Another minister recalled walking down a road in the black community in Canton and hearing someone yell “Jump! Jump!” He tumbled into a ditch as a truck roared by, coming down into the ditch and missing us by six inches.” Later this same person hid for two hours in a bedroom of a black family’s home while the deputy sheriff s car circled the neighborhood searching for him. When he left Mississippi, he remembered, “I felt that I had been in hell for three weeks. I came home with double pneumonia and total exhaustion.”
These middle-class, idealistic church people entered a tangled world of hate and oppression most of them knew little or nothing about. Suddenly they were part of the underclass, an outcast group to be harassed and attacked if they got out of line. They found that law enforcement officials were not, as they had previously thought, dispensers of evenhanded justice but were often spearheads of a system of injustice. One Disciples of Christ participant reported that she was “amazed [after leaving Mississippi] at how long it took me to get over having my heart turn over at the sight of a police car. And I had only one week like that. Think of what it would be for persons who always fear authorities!”
In moments of fear and terror a bonding of the deepest sort occurred between blacks and whites — a fact that made a deep impression. An ironic reversal of roles took place, with northern whites feeling safe in the black community. An Episcopal laywoman recalled: “Walking down the streets of Canton’s Negro section, we were obviously of the Movement. From every porch, from every yard, came greetings. ‘Hi, y’all.’ To my northern accented ‘Hi,’ came the cheery report, ‘Fine.”‘ At night there were long conversations between black hosts and white visitors on porches kept unlighted for security purposes. The wife of a northern clergyman noted in a letter home that “we were told that Negroes sitting on benches along the street weren’t just sitting — they were watching to see that our office [the NCC office in Hattiesburg] and the COFO [Council of Federated Organizations] office across the street were safe.”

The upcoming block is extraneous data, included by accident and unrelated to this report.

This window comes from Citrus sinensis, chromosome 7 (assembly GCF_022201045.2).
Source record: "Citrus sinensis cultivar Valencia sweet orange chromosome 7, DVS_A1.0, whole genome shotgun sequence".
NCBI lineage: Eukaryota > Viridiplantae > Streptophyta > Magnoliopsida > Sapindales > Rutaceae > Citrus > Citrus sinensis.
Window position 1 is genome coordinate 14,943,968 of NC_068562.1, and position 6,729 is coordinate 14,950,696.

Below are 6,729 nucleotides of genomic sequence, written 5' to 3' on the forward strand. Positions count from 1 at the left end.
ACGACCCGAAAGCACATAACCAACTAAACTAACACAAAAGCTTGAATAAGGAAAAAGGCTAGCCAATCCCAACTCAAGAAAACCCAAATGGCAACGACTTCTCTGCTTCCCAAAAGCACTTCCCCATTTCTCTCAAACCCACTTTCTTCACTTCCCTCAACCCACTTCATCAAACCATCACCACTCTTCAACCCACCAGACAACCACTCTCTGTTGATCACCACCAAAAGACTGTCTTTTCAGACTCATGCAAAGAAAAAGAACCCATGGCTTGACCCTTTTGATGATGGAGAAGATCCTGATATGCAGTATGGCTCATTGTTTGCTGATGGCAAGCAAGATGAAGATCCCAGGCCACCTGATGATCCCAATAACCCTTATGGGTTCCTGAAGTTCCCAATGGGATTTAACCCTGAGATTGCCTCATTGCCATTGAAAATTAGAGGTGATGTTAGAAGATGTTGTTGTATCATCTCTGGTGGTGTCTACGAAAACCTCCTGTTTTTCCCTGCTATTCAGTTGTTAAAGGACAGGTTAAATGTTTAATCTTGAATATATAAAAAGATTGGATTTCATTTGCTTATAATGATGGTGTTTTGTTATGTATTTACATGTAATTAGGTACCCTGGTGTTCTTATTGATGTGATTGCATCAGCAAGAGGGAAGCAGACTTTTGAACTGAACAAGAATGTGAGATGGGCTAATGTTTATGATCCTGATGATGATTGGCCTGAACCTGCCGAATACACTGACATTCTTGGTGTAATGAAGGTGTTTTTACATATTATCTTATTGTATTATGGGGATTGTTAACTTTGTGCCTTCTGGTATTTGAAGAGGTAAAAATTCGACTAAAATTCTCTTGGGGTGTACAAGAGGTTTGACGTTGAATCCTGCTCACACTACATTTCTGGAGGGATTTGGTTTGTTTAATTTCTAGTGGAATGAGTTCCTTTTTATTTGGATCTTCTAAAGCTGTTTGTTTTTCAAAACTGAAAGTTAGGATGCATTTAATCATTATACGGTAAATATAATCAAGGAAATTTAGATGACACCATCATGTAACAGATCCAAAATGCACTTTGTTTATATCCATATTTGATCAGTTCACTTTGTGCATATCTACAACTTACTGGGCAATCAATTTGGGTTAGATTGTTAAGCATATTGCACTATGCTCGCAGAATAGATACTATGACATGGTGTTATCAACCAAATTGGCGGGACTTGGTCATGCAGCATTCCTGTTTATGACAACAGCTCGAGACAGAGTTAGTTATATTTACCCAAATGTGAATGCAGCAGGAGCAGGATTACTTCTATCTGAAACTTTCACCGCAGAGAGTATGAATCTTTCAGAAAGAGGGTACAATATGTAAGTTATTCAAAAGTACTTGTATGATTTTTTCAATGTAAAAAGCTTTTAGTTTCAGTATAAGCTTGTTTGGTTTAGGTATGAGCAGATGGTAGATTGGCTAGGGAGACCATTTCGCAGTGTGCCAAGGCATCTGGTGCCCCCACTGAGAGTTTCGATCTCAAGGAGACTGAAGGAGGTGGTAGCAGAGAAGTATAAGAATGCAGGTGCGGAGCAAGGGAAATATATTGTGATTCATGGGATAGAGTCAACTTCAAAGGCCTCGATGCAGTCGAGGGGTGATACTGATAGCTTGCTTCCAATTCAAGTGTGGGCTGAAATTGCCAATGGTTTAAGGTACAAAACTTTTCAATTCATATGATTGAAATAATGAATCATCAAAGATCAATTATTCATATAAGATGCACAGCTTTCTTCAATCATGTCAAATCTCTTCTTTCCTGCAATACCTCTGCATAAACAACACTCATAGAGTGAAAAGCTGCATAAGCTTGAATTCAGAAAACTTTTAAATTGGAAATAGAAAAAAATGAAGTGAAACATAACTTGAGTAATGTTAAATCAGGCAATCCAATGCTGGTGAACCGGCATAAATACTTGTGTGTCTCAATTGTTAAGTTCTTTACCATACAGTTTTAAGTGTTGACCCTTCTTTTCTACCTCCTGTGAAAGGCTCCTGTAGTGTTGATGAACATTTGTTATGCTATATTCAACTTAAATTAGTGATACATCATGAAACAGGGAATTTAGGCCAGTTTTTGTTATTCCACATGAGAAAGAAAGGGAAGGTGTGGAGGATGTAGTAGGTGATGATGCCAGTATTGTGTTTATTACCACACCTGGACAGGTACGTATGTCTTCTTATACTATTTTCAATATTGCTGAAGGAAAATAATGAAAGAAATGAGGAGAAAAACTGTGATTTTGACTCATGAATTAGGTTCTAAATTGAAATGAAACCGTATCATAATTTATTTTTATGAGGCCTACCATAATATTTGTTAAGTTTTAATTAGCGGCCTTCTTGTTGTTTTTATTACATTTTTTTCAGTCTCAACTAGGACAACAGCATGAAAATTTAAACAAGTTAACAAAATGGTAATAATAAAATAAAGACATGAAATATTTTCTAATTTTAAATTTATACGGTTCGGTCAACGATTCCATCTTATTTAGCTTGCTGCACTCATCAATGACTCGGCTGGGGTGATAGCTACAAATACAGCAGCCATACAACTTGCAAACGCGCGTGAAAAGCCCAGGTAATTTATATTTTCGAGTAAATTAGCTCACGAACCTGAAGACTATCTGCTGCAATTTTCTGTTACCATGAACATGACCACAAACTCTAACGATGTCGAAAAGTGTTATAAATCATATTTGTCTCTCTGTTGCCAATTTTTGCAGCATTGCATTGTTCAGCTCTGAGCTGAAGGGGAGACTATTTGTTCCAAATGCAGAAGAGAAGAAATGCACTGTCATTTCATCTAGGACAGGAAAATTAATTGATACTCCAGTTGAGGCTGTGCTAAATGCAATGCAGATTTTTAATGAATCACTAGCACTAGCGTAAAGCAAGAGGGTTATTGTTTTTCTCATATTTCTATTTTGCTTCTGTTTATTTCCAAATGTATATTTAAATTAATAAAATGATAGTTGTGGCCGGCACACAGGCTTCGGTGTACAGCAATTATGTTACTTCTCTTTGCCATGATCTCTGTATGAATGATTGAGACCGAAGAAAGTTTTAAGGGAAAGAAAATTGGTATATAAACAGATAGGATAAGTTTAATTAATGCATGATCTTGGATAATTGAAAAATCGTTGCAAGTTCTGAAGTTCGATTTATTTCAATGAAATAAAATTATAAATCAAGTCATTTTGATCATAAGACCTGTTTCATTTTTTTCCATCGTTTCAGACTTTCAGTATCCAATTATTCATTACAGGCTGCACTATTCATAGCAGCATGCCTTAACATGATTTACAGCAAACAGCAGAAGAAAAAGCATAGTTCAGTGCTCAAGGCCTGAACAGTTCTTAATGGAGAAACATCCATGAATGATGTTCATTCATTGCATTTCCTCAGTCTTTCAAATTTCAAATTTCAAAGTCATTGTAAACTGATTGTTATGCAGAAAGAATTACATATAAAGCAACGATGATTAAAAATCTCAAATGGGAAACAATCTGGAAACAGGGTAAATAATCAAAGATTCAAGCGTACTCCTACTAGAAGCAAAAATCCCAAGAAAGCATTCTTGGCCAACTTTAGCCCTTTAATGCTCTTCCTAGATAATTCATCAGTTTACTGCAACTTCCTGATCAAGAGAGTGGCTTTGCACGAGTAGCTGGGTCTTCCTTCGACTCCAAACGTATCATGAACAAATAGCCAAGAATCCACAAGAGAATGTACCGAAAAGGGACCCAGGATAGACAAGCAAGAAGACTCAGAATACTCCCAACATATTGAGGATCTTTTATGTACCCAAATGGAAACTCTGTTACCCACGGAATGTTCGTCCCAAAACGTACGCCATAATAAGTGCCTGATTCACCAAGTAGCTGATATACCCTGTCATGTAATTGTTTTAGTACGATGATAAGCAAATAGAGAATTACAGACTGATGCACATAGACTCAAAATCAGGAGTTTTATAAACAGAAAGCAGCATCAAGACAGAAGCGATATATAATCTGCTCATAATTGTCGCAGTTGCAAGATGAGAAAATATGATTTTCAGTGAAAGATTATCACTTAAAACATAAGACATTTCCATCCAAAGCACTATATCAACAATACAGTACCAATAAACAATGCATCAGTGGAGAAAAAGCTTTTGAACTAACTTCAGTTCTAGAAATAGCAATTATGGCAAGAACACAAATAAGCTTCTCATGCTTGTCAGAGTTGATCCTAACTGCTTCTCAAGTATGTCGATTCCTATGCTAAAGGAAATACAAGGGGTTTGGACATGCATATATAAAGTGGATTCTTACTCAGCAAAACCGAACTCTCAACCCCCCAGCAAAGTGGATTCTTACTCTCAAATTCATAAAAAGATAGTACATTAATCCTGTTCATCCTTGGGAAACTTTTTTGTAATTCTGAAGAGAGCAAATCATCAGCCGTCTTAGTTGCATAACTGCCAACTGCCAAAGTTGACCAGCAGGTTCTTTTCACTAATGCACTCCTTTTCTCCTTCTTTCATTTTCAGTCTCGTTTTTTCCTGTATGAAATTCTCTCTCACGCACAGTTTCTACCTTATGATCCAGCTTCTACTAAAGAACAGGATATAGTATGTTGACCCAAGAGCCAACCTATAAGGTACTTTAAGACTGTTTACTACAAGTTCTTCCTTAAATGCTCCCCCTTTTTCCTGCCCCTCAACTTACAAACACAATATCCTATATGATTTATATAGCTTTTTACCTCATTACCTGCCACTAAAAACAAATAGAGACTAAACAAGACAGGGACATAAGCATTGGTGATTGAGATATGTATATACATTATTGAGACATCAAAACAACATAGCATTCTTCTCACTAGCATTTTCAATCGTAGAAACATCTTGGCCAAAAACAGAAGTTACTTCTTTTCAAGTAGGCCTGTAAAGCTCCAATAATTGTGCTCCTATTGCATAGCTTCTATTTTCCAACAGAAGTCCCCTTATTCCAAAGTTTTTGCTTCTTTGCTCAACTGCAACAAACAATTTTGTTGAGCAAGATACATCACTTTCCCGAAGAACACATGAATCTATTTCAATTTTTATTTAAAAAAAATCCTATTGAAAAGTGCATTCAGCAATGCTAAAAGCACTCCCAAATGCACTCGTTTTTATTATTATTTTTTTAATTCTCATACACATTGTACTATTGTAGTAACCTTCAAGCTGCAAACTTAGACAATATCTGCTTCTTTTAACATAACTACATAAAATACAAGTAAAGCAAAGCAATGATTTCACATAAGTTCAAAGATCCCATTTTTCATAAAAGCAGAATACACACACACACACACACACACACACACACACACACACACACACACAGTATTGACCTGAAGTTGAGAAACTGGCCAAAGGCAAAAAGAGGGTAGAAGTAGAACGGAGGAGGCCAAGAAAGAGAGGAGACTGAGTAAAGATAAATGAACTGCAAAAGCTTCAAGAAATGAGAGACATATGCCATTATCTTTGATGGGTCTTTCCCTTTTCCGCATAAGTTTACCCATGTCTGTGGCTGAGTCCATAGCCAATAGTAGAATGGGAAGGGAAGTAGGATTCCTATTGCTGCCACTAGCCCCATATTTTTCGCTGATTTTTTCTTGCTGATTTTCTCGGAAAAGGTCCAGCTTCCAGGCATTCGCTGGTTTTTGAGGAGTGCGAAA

One of the ministers’ principal aims was to reach out to the local white community, especially the clergy and churches, looking for a chance to talk about the changes whites were having to face. They hoped to create an atmosphere in which Christian reconciliation might develop.
These efforts met with little success, and most often with vehement rebuffs. One minister who sought to attend a Sunday service at a Disciples of Christ church in McComb was recognized as a civil rights worker and “thrown bodily out of the building.” Another Disciples minister, who remained in Mississippi for a year, tried to join a church of his denomination in Gulfport-Biloxi. He was informed by the church’s minister that he would never be welcome in the latter’s house, nor would the minister ever visit him. Church women’s meetings were held in parishioners’ homes and announced privately by phone to prevent the wife of the “outsider” minister from attending. Eventually the outsiders joined a black Missionary Baptist church.
The attitude of white Mississippi churchpeople intensified the northern ministers’ respect for the black people they had come to support. Despite encountering communities scarred by poverty (“homes ranged from a few small, neat and attractive places to huts, shacks and hovels held together by odd pieces of wood, metal and building blocks. Health and sanitation conditions were appalling. As a result, we found a staggering number of sick and invalid people with little hope of regaining their health”, the ministers’ remembrances were nearly all positive.
They remembered food and other essentials willingly shared (“I remember the buckets of fried chicken brought to Freedom House by neighbors. I remember the elderly people who let me live in their house even though it put their lives in jeopardy”. They remembered the courage and determination of the young civil rights workers (“The real heroes were the black ‘Snick’ [SNCC, or Student Nonviolent Coordinating Committee] personnel, who faced the worst dangers and took more than their share of the violence. Always they were intent on helping anyone threatened. Always they took hardship as a matter of course. These were the real leaders, and that is as it should be. It was a privilege to work with them”). They also remembered the spiritual power of the [civil rights] meetings,” especially the singing, with a passion and feeling rooted in the black church.